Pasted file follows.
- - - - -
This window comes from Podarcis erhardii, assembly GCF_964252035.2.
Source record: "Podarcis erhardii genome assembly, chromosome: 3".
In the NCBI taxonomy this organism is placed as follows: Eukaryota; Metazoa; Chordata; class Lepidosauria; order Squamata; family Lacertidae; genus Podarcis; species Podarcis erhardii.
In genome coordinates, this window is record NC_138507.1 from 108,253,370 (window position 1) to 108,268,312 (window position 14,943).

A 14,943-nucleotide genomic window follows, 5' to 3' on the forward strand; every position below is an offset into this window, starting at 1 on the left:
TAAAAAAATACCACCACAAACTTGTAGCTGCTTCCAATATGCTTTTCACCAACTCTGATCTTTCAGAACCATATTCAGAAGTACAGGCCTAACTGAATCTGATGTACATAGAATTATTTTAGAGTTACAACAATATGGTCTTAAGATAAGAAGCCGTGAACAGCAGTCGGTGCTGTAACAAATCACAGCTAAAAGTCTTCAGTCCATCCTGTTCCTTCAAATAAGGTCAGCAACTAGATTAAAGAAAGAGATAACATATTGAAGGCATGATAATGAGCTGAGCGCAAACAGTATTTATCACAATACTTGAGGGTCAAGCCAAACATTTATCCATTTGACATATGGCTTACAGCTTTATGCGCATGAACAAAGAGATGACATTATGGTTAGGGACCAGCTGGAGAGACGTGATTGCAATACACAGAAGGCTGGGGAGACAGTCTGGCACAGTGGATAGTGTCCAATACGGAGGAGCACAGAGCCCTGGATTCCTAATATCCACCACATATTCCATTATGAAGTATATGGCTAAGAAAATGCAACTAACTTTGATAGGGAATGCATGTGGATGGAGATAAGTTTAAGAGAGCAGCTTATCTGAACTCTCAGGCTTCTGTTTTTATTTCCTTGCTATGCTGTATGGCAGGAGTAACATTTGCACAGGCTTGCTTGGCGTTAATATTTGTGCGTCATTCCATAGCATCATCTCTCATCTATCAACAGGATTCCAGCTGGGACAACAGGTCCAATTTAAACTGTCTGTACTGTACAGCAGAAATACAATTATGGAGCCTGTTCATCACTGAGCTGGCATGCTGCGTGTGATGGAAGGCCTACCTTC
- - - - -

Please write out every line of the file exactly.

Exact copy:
This window comes from Podarcis erhardii, assembly GCF_964252035.2.
Source record: "Podarcis erhardii genome assembly, chromosome: 3".
In the NCBI taxonomy this organism is placed as follows: Eukaryota; Metazoa; Chordata; class Lepidosauria; order Squamata; family Lacertidae; genus Podarcis; species Podarcis erhardii.
In genome coordinates, this window is record NC_138507.1 from 108,253,370 (window position 1) to 108,268,312 (window position 14,943).

A 14,943-nucleotide genomic window follows, 5' to 3' on the forward strand; every position below is an offset into this window, starting at 1 on the left:
TAAAAAAATACCACCACAAACTTGTAGCTGCTTCCAATATGCTTTTCACCAACTCTGATCTTTCAGAACCATATTCAGAAGTACAGGCCTAACTGAATCTGATGTACATAGAATTATTTTAGAGTTACAACAATATGGTCTTAAGATAAGAAGCCGTGAACAGCAGTCGGTGCTGTAACAAATCACAGCTAAAAGTCTTCAGTCCATCCTGTTCCTTCAAATAAGGTCAGCAACTAGATTAAAGAAAGAGATAACATATTGAAGGCATGATAATGAGCTGAGCGCAAACAGTATTTATCACAATACTTGAGGGTCAAGCCAAACATTTATCCATTTGACATATGGCTTACAGCTTTATGCGCATGAACAAAGAGATGACATTATGGTTAGGGACCAGCTGGAGAGACGTGATTGCAATACACAGAAGGCTGGGGAGACAGTCTGGCACAGTGGATAGTGTCCAATACGGAGGAGCACAGAGCCCTGGATTCCTAATATCCACCACATATTCCATTATGAAGTATATGGCTAAGAAAATGCAACTAACTTTGATAGGGAATGCATGTGGATGGAGATAAGTTTAAGAGAGCAGCTTATCTGAACTCTCAGGCTTCTGTTTTTATTTCCTTGCTATGCTGTATGGCAGGAGTAACATTTGCACAGGCTTGCTTGGCGTTAATATTTGTGCGTCATTCCATAGCATCATCTCTCATCTATCAACAGGATTCCAGCTGGGACAACAGGTCCAATTTAAACTGTCTGTACTGTACAGCAGAAATACAATTATGGAGCCTGTTCATCACTGAGCTGGCATGCTGCGTGTGATGGAAGGCCTACCTTC